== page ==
BALTIMORE -- Orioles players have joked in the past that
they didn't look like their bobblehead dolls. But when a recent
shipment of Brian Roberts bobbleheads arrived, team officials knew
something was wrong.
Roberts, who is white, had dark skin. It wasn't just a deep tan.
"It didn't look like Brian Roberts. The coloring was bad,"
Orioles spokesman Bill Stetka said. "I didn't actually see it.
I've heard various versions that it was very dark and bluish."
The team returned the entire shipment of 20,000 Roberts dolls,
which they had planned to hand out Saturday. Instead of
bobbleheads, all fans who attend the game against the Texas Rangers
will be given vouchers that they can use to pick up more accurate
Roberts dolls at Camden Yards after Sept. 1. The team may end up
giving away more than 20,000 dolls because of the mistake, Stetka
The Roberts bobblehead was part of a heavily promoted set,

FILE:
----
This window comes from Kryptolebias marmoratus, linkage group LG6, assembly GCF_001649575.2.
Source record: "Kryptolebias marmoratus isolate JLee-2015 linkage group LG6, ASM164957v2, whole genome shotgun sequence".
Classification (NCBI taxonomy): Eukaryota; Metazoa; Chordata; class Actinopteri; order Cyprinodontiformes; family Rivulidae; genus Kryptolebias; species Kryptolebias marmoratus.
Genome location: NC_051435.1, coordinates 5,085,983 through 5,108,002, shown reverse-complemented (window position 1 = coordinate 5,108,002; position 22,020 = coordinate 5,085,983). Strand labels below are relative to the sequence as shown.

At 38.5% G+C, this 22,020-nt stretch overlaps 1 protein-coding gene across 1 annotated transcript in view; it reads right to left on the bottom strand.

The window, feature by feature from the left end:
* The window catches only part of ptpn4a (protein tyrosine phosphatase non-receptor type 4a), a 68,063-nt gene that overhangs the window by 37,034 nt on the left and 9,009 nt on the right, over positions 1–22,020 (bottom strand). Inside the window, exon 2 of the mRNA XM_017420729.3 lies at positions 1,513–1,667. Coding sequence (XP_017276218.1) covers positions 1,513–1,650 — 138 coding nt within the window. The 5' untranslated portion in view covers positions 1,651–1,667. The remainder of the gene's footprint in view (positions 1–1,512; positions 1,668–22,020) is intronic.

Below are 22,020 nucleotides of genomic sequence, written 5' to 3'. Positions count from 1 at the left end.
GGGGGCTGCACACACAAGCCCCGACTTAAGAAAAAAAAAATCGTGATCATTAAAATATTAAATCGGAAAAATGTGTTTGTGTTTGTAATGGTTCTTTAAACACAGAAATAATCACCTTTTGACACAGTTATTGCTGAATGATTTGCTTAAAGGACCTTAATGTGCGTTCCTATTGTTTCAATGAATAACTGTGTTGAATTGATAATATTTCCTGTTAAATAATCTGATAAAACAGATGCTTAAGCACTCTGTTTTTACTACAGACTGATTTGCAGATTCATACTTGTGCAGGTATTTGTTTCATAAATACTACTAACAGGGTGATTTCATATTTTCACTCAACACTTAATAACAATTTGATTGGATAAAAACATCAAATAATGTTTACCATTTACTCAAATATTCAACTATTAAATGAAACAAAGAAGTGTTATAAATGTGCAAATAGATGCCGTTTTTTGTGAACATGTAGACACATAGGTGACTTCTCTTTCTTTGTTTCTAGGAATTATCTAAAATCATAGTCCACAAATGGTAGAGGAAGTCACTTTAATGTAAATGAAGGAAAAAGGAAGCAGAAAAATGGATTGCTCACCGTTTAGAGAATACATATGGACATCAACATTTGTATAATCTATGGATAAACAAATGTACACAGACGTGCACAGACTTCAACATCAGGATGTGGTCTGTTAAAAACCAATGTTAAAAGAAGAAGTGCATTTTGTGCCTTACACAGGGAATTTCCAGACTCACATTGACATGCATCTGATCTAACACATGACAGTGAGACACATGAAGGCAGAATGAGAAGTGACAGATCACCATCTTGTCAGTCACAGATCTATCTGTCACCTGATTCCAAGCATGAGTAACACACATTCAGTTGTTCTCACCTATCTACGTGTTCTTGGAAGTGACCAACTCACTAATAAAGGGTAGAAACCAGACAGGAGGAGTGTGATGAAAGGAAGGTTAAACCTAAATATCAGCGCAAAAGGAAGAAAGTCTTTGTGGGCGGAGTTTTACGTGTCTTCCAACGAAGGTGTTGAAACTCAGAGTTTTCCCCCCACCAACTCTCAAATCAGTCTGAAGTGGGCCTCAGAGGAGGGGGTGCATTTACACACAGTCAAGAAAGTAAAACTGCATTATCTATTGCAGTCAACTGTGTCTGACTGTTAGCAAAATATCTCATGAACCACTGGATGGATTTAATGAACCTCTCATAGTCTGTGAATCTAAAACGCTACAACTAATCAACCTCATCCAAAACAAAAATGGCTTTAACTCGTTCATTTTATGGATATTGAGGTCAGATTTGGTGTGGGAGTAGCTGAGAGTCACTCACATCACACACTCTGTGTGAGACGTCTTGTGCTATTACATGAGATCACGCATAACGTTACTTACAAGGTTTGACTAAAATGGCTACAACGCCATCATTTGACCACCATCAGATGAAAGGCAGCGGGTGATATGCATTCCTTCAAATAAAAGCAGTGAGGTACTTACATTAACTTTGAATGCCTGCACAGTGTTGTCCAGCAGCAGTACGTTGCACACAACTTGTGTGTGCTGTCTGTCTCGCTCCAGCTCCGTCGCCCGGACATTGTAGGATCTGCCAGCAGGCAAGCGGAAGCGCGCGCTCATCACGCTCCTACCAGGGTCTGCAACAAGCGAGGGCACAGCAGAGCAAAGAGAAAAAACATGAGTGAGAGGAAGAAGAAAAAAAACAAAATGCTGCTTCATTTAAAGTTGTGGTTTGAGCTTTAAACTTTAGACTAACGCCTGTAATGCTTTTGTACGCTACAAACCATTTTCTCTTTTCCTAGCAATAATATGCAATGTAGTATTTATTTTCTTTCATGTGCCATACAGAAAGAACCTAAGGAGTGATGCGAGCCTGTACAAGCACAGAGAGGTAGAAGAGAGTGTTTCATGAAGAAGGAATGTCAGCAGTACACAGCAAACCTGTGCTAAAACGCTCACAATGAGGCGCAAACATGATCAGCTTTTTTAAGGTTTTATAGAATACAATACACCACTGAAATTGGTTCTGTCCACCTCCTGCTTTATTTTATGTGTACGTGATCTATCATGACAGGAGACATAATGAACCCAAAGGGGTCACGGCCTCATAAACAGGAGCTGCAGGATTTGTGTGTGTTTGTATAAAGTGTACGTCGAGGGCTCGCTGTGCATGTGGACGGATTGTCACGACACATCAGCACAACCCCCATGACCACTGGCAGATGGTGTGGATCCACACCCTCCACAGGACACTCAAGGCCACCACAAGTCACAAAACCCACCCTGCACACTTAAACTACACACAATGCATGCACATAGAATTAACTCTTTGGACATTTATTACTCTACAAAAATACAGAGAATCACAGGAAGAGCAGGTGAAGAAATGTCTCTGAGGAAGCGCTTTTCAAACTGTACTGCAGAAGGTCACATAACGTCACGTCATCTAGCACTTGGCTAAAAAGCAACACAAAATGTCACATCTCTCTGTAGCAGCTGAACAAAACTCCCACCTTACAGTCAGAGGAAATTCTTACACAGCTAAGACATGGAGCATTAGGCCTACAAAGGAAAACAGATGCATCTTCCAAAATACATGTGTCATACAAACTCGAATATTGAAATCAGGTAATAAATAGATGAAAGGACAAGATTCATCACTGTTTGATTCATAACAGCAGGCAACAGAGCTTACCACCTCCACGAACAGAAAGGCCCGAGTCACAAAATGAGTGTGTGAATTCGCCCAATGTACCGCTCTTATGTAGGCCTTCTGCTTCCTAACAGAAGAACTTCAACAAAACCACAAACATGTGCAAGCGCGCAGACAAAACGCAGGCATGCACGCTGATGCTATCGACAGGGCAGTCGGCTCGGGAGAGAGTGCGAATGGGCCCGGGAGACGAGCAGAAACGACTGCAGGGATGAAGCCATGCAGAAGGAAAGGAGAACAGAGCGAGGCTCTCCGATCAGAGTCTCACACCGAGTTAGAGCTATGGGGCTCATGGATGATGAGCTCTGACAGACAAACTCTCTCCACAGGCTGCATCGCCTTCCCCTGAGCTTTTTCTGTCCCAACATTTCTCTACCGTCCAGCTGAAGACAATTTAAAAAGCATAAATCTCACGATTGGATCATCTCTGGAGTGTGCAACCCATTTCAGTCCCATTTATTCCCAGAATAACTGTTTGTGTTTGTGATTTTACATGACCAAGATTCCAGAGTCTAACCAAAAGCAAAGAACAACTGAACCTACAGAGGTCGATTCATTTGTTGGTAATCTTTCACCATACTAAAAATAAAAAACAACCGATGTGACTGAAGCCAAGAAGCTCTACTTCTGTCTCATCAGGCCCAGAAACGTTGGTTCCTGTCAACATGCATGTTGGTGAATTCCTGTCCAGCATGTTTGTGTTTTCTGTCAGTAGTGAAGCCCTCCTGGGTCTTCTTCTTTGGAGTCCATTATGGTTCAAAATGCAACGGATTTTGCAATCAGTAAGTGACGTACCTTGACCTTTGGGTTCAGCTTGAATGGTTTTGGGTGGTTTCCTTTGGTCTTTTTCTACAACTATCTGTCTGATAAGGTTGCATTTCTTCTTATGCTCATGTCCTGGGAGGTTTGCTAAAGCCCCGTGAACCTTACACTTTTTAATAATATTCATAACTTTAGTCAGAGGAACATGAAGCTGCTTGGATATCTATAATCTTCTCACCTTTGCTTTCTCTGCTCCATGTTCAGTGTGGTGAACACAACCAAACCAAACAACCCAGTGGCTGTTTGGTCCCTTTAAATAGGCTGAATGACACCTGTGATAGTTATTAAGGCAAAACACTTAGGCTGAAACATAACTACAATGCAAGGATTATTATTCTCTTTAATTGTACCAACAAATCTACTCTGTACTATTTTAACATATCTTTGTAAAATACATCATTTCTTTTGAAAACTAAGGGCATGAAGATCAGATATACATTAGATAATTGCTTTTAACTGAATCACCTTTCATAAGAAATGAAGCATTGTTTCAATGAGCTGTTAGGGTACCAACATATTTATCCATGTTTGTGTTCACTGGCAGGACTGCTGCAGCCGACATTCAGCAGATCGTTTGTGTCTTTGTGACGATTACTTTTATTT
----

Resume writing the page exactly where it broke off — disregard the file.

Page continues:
intended to be joined with a Melvin Mora doll scheduled to be given
away Aug. 24 to the first 20,000 fans ages 21 and up. Together, the
dolls would depict second baseman Roberts and third baseman Mora in
the middle of their elaborate hand-slapping celebration that
follows every Baltimore victory.
Stetka said he didn't believe the manufacturer had confused
Roberts with the dark-skinned Mora.
"I've seen both of the prototypes," Stetka said. "The first
one with Brian Roberts was just too light, and I think they just
probably went a little bit overboard."
Stetka said he didn't know the name of the manufacturer and
didn't want to subject the company to undue scrutiny. Dolls for
several recent Orioles bobblehead promotions have been manufactured
in China by Woodinville, Wash.-based Bensussen Deutsch &
Associates, Inc. A BDA spokesman did not immediately return a phone
call Friday seeking comment.
Stetka said the Orioles were being careful to prevent any of the
botched bobbleheads from being acquired by memorabilia collectors.
Mel Schafer, the owner of D&J Baseball Cards in Halethorpe, said
collectors would be interested in the doll but that it probably
wouldn't fetch an exorbitant price.
"Brian Roberts is a good, solid player, but he's considered a
third-tier collectible," Schafer said. "There wouldn't be that